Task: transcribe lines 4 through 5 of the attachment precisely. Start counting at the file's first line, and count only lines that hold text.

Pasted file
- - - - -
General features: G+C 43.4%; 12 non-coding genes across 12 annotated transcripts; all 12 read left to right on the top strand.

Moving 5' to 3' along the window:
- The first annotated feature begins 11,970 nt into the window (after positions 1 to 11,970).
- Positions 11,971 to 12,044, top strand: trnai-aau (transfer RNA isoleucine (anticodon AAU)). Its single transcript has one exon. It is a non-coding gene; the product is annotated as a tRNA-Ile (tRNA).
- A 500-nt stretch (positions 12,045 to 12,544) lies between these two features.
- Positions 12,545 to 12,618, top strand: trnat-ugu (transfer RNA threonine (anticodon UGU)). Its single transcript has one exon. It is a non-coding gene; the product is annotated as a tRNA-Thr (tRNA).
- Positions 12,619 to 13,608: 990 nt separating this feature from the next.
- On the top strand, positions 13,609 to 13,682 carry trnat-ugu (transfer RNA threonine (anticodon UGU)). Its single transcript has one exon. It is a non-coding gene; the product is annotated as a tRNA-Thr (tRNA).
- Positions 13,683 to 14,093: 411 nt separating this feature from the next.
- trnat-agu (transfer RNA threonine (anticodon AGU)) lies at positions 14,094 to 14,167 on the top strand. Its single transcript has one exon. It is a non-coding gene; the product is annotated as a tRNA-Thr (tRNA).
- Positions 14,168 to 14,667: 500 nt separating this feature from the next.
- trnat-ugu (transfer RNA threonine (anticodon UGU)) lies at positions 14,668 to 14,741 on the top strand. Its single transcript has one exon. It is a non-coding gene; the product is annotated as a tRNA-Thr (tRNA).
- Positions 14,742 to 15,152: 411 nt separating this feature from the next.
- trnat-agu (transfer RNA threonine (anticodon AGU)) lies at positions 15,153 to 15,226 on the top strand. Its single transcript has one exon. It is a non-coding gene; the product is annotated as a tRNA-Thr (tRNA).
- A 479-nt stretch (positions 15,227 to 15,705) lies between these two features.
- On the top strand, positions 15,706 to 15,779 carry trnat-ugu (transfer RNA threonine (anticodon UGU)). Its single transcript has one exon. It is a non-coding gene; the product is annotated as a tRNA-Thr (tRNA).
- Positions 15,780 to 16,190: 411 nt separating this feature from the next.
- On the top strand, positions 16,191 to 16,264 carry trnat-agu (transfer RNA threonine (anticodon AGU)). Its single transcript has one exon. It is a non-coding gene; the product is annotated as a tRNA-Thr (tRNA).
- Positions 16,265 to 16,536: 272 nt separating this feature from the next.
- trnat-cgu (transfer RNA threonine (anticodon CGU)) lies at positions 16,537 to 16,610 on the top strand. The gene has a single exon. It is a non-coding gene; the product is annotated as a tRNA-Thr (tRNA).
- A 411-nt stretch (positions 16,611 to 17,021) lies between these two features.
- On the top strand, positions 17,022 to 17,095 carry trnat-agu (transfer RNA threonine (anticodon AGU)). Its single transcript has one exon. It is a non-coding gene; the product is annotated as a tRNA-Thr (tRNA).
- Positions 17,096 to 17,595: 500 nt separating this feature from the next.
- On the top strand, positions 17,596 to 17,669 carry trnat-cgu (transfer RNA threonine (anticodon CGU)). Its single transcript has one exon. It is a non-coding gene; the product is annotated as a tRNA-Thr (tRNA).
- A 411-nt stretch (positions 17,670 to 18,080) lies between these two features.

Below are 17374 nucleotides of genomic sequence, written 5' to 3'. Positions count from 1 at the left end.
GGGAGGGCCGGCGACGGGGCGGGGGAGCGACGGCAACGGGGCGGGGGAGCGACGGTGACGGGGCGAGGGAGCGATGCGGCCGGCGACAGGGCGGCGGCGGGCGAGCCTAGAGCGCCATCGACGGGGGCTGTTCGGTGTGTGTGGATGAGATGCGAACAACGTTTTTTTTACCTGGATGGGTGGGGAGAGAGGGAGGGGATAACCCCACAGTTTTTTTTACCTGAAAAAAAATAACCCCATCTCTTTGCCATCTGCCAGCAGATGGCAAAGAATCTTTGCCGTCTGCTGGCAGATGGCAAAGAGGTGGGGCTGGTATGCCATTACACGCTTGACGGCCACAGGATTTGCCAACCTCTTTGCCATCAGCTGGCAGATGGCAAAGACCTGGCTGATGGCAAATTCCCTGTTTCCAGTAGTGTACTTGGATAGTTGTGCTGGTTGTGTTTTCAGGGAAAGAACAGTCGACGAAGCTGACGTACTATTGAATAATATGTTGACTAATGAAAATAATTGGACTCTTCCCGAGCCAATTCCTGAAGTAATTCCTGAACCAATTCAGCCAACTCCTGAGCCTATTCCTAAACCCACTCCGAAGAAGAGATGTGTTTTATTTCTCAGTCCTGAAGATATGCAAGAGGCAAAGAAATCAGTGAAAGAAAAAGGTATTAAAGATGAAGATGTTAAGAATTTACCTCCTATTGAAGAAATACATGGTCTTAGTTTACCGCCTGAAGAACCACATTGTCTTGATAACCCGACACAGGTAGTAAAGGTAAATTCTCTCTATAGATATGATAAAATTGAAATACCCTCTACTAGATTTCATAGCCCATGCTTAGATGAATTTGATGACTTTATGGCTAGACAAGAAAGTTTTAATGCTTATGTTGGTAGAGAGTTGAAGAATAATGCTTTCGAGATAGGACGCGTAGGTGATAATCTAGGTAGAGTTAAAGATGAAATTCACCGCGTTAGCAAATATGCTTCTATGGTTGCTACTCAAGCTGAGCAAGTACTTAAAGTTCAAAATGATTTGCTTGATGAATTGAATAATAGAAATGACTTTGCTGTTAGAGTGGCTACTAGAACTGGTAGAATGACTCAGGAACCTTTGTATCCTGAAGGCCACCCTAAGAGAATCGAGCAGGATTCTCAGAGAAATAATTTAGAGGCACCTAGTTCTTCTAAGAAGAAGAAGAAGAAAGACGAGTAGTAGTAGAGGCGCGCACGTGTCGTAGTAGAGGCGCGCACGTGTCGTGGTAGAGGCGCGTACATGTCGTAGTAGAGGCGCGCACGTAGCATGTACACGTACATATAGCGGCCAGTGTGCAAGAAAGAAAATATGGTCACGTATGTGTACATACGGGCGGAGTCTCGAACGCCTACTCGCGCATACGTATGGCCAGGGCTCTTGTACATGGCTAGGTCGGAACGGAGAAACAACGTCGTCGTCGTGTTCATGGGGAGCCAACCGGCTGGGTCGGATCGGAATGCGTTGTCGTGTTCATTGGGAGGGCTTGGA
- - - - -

- Positions 11,971 to 12,044, top strand: trnai-aau (transfer RNA isoleucine (anticodon AAU)). Its single transcript has one exon. It is a non-coding gene; the product is annotated as a tRNA-Ile (tRNA).
- A 500-nt stretch (positions 12,045 to 12,544) lies between these two features.